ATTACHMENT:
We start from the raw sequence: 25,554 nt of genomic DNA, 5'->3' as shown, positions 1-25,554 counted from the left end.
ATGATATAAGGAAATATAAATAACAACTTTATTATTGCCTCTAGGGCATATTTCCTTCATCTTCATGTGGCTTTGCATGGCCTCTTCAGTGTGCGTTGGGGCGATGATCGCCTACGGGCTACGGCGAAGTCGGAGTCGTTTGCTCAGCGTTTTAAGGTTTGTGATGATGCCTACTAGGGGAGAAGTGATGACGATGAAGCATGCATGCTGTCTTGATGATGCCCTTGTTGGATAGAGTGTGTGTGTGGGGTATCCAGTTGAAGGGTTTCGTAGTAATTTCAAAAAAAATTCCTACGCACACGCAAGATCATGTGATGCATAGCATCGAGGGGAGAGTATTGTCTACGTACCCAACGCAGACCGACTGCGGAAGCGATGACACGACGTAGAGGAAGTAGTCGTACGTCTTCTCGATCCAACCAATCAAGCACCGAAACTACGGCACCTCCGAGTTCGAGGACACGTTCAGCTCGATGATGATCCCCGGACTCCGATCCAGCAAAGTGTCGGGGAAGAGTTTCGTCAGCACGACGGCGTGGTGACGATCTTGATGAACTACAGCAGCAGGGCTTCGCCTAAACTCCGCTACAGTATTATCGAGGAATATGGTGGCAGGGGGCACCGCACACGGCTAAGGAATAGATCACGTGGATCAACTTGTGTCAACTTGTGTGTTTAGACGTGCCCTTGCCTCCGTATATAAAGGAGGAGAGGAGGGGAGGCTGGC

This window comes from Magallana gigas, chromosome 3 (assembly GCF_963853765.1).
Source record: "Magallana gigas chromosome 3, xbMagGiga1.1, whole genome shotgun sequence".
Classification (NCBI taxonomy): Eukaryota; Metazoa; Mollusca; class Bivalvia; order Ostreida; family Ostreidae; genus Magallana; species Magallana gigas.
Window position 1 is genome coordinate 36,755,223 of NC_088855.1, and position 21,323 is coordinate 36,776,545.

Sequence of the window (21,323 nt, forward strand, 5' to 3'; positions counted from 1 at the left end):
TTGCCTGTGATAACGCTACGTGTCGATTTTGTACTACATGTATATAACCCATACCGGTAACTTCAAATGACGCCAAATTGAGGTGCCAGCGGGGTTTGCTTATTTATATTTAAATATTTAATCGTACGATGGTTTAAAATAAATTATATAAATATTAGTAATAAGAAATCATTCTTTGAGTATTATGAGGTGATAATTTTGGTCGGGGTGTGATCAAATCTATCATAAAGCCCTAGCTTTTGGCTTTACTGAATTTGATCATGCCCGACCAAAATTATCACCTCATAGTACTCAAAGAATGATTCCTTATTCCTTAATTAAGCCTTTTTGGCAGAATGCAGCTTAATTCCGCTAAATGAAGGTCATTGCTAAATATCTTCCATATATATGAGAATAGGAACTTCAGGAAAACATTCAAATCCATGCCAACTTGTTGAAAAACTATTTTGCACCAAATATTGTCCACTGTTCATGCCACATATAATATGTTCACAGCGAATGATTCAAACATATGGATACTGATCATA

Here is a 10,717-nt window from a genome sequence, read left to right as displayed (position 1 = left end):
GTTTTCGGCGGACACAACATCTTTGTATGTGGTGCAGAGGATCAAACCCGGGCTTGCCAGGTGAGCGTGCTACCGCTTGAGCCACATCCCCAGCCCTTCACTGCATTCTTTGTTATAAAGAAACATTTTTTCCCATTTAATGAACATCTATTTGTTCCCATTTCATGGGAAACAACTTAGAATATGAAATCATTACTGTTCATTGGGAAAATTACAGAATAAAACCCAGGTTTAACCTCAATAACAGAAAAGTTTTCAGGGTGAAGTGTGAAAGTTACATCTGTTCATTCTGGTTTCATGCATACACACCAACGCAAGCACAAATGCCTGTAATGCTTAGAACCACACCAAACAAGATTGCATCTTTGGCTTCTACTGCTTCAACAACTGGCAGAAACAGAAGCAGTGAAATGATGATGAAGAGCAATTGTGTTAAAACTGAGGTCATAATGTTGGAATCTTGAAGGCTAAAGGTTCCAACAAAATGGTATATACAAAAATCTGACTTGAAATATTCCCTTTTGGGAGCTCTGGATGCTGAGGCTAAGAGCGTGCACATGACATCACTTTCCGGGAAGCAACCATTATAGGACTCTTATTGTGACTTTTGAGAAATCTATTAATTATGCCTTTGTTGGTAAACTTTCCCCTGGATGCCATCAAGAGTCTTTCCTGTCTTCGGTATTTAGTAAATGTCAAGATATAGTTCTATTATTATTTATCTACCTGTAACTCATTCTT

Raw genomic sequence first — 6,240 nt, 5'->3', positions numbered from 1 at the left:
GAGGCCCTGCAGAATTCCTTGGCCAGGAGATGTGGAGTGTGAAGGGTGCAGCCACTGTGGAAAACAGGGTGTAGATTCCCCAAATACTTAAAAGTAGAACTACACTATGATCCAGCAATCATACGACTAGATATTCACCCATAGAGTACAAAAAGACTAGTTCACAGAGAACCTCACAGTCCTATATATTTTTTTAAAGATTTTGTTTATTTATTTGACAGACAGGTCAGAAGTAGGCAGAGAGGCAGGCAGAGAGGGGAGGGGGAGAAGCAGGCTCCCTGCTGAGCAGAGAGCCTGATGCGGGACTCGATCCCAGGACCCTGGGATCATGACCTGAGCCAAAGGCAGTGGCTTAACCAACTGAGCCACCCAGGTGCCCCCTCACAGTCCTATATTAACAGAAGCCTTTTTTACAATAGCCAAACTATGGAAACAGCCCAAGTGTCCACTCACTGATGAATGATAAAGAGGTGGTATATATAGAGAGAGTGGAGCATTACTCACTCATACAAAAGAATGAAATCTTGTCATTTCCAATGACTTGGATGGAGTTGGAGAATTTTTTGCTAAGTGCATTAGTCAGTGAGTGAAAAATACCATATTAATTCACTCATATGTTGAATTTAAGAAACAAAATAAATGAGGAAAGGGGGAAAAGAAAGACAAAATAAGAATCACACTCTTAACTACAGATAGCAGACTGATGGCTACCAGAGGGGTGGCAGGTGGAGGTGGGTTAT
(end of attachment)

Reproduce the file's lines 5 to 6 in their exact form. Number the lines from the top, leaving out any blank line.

Classification (NCBI taxonomy): Eukaryota; Metazoa; Mollusca; class Bivalvia; order Ostreida; family Ostreidae; genus Magallana; species Magallana gigas.
Window position 1 is genome coordinate 36,755,223 of NC_088855.1, and position 21,323 is coordinate 36,776,545.